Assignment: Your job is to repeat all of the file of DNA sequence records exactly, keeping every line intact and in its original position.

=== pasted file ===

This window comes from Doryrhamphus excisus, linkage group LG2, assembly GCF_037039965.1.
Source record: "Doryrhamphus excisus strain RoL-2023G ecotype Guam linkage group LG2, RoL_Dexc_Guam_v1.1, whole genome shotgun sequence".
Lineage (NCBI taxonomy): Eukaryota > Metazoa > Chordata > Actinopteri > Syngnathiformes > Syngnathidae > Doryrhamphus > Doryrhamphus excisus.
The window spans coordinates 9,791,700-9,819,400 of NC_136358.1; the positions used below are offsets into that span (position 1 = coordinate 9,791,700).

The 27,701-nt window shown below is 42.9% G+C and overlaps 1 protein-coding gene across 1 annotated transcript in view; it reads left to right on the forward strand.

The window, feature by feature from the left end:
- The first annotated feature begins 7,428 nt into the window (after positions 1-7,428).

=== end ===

This window comes from Doryrhamphus excisus, linkage group LG2, assembly GCF_037039965.1.
Source record: "Doryrhamphus excisus strain RoL-2023G ecotype Guam linkage group LG2, RoL_Dexc_Guam_v1.1, whole genome shotgun sequence".
Lineage (NCBI taxonomy): Eukaryota > Metazoa > Chordata > Actinopteri > Syngnathiformes > Syngnathidae > Doryrhamphus > Doryrhamphus excisus.
The window spans coordinates 9,791,700-9,819,400 of NC_136358.1; the positions used below are offsets into that span (position 1 = coordinate 9,791,700).

The 27,701-nt window shown below is 42.9% G+C and overlaps 1 protein-coding gene across 1 annotated transcript in view; it reads left to right on the forward strand.

The window, feature by feature from the left end:
- The first annotated feature begins 7,428 nt into the window (after positions 1-7,428).